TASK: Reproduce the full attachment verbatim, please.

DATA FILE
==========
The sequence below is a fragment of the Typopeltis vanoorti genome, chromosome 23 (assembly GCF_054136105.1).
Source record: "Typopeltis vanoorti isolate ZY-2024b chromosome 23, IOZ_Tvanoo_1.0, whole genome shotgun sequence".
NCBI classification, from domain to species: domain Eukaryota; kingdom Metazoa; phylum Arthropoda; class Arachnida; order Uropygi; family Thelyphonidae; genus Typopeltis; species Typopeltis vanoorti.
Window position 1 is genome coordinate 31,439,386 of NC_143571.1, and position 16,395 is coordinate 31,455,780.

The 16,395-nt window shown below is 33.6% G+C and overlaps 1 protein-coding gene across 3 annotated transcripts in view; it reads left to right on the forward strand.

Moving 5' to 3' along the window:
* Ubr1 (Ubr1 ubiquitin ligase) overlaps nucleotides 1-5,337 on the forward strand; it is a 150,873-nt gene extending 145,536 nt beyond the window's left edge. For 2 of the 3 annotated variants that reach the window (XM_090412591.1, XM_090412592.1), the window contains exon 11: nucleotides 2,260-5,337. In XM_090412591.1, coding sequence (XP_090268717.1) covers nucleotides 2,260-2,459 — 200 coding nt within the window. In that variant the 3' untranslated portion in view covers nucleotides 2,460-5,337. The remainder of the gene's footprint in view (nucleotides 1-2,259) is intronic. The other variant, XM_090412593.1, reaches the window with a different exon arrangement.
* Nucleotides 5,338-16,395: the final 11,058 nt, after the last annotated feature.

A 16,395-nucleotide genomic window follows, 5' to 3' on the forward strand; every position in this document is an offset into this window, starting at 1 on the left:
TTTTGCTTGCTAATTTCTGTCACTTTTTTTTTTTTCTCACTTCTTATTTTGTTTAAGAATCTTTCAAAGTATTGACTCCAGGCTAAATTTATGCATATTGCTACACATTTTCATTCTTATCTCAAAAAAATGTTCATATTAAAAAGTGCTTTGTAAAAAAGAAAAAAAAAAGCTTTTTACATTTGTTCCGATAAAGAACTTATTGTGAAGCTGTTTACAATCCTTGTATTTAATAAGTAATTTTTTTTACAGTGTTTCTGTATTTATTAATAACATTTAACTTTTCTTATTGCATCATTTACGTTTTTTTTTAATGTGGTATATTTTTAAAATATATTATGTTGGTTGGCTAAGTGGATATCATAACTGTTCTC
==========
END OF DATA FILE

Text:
The sequence below is a fragment of the Typopeltis vanoorti genome, chromosome 23 (assembly GCF_054136105.1).
Source record: "Typopeltis vanoorti isolate ZY-2024b chromosome 23, IOZ_Tvanoo_1.0, whole genome shotgun sequence".
NCBI classification, from domain to species: domain Eukaryota; kingdom Metazoa; phylum Arthropoda; class Arachnida; order Uropygi; family Thelyphonidae; genus Typopeltis; species Typopeltis vanoorti.
Window position 1 is genome coordinate 31,439,386 of NC_143571.1, and position 16,395 is coordinate 31,455,780.

The 16,395-nt window shown below is 33.6% G+C and overlaps 1 protein-coding gene across 3 annotated transcripts in view; it reads left to right on the forward strand.

Moving 5' to 3' along the window:
* Ubr1 (Ubr1 ubiquitin ligase) overlaps nucleotides 1-5,337 on the forward strand; it is a 150,873-nt gene extending 145,536 nt beyond the window's left edge. For 2 of the 3 annotated variants that reach the window (XM_090412591.1, XM_090412592.1), the window contains exon 11: nucleotides 2,260-5,337. In XM_090412591.1, coding sequence (XP_090268717.1) covers nucleotides 2,260-2,459 — 200 coding nt within the window. In that variant the 3' untranslated portion in view covers nucleotides 2,460-5,337. The remainder of the gene's footprint in view (nucleotides 1-2,259) is intronic. The other variant, XM_090412593.1, reaches the window with a different exon arrangement.
* Nucleotides 5,338-16,395: the final 11,058 nt, after the last annotated feature.

A 16,395-nucleotide genomic window follows, 5' to 3' on the forward strand; every position in this document is an offset into this window, starting at 1 on the left:
TTTTGCTTGCTAATTTCTGTCACTTTTTTTTTTTTCTCACTTCTTATTTTGTTTAAGAATCTTTCAAAGTATTGACTCCAGGCTAAATTTATGCATATTGCTACACATTTTCATTCTTATCTCAAAAAAATGTTCATATTAAAAAGTGCTTTGTAAAAAAGAAAAAAAAAAGCTTTTTACATTTGTTCCGATAAAGAACTTATTGTGAAGCTGTTTACAATCCTTGTATTTAATAAGTAATTTTTTTTACAGTGTTTCTGTATTTATTAATAACATTTAACTTTTCTTATTGCATCATTTACGTTTTTTTTTAATGTGGTATATTTTTAAAATATATTATGTTGGTTGGCTAAGTGGATATCATAACTGTTCTC